Kid by Door, photo by Elizabeth G. Aakre


  1. there may not be word to describe how much i revere ( i still do) elizabeth's photos.

    she had such an incredible vision and drive - something that was apparent in her pictures.

    also the fact that she had such good taste added to her own work SO much.
    I haven't gotten over this picture of the little boy running up the stairs, - so wise - and i don't think i ever will.

    i hope not, anywat

  2. I am happy these are here.

    A good place to come.


    wandering 1
    year ago/
    brought old
    camera along

  3. that's sam too, standing in my brother's doorway. these pictures have grown to mean so much. i think we took alot of pictures that day. sam, a rather orginary child, was so happy to be photographed by a mystical tall beautiful creature. it was lovely to see them interact.


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How Dina Aunty relished her memories. Mummy and Daddy were the same, talking about their yesterdays and smiling in that sad-happy way while selecting each picture, each frame from the past, examining it lovingly before it vanished again in the mist. But nobody ever forgot anything, not really, though sometimes they pretended, when it suited them. Memories were permanent. Sorrowful ones remained sad even with the passing of time, yet happy ones could never be re-created—not with the same joy. Remembering bred its own peculiar sorrow. It seemed so unfair: that time should render both sadness and happiness into a source of pain.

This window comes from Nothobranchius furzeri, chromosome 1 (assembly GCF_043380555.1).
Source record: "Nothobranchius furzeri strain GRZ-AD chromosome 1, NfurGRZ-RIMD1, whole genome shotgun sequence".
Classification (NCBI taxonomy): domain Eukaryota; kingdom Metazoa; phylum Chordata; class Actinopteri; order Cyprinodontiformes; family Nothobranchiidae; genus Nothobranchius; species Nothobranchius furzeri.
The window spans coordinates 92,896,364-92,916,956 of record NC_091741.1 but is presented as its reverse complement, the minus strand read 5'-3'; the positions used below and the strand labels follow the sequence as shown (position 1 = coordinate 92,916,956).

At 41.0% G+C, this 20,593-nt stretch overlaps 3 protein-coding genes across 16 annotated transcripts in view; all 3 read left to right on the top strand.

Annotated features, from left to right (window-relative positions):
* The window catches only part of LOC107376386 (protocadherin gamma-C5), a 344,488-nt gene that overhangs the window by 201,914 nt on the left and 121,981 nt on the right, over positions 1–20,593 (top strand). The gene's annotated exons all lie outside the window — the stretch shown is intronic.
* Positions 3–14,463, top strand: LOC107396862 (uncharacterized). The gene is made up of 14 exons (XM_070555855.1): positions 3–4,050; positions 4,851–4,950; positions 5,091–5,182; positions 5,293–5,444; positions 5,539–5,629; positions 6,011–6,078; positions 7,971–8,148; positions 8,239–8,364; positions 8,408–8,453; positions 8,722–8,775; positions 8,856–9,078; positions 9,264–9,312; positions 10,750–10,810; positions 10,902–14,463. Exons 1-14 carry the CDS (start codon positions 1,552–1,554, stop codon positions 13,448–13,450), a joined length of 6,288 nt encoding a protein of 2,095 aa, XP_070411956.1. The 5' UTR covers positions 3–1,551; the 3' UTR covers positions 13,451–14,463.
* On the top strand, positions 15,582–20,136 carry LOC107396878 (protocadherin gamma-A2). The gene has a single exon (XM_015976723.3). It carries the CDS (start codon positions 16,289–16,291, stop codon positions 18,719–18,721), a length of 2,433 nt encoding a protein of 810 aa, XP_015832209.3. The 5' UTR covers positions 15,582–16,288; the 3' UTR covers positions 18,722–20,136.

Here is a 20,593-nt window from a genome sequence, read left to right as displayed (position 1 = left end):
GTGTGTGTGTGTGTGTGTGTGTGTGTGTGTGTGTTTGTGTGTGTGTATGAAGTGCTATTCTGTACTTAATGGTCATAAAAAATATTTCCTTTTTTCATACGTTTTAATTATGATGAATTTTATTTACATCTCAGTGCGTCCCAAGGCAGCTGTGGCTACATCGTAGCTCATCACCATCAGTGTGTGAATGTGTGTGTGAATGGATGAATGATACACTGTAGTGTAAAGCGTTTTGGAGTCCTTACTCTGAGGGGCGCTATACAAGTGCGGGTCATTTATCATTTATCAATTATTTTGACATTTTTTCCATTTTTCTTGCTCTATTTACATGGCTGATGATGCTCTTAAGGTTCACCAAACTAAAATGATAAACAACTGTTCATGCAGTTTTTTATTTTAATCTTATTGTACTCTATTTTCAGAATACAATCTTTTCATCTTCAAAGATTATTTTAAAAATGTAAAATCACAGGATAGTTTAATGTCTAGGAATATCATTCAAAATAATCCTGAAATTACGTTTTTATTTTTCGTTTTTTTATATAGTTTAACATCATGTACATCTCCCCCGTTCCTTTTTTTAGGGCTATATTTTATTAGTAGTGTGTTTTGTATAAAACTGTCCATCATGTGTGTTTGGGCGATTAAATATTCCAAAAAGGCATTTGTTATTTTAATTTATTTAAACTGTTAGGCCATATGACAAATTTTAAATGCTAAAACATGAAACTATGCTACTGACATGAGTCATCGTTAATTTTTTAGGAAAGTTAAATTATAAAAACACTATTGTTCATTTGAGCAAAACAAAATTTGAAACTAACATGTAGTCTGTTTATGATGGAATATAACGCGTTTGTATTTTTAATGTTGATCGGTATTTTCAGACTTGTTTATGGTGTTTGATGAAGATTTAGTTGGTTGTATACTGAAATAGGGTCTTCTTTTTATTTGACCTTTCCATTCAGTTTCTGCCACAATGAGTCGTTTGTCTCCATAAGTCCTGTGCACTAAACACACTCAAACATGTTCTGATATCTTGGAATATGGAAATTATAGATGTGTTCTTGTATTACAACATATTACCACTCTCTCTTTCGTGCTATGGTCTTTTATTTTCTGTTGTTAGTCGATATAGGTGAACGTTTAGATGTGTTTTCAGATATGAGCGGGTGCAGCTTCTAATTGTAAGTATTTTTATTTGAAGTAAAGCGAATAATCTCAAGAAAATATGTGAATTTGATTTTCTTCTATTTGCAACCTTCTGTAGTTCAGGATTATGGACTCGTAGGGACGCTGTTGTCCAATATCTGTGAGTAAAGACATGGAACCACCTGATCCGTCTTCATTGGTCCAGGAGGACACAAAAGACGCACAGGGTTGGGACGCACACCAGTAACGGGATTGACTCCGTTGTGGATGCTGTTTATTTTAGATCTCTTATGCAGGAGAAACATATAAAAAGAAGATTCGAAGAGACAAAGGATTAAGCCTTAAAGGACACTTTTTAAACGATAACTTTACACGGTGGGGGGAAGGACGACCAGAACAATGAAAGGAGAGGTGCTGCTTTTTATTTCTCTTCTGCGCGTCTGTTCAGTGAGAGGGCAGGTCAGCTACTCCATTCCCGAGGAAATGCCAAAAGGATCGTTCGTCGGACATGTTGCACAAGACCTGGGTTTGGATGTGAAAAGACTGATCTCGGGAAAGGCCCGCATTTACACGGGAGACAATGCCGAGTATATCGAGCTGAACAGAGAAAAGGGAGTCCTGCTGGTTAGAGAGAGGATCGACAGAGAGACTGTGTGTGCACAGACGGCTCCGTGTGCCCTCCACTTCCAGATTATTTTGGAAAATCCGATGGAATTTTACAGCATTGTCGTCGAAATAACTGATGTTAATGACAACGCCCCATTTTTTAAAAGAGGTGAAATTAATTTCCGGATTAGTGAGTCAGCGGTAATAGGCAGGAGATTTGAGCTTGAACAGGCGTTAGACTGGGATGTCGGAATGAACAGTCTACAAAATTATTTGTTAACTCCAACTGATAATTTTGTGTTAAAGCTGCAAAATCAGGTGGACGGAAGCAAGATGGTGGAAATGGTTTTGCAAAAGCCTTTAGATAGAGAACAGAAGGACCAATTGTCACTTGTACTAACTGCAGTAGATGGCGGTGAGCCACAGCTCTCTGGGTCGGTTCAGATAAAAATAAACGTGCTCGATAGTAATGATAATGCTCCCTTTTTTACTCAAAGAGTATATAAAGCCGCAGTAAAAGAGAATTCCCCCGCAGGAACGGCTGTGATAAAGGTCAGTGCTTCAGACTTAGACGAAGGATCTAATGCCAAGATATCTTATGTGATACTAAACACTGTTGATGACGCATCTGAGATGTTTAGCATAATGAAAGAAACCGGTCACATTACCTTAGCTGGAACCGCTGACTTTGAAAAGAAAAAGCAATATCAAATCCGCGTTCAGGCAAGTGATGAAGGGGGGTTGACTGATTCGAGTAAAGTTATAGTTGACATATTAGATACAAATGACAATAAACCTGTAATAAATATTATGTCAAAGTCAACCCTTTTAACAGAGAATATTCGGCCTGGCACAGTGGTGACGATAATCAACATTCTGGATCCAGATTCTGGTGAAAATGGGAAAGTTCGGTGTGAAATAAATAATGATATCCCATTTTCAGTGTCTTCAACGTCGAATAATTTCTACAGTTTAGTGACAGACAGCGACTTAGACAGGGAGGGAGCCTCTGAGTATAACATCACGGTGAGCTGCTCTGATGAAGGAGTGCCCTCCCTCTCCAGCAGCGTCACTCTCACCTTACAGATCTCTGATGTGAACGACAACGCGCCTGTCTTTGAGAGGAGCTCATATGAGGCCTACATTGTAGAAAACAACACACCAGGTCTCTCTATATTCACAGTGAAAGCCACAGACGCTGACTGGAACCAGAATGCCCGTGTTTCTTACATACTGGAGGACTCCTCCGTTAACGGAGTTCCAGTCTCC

> From A Fine Balance by Rohinton Mistry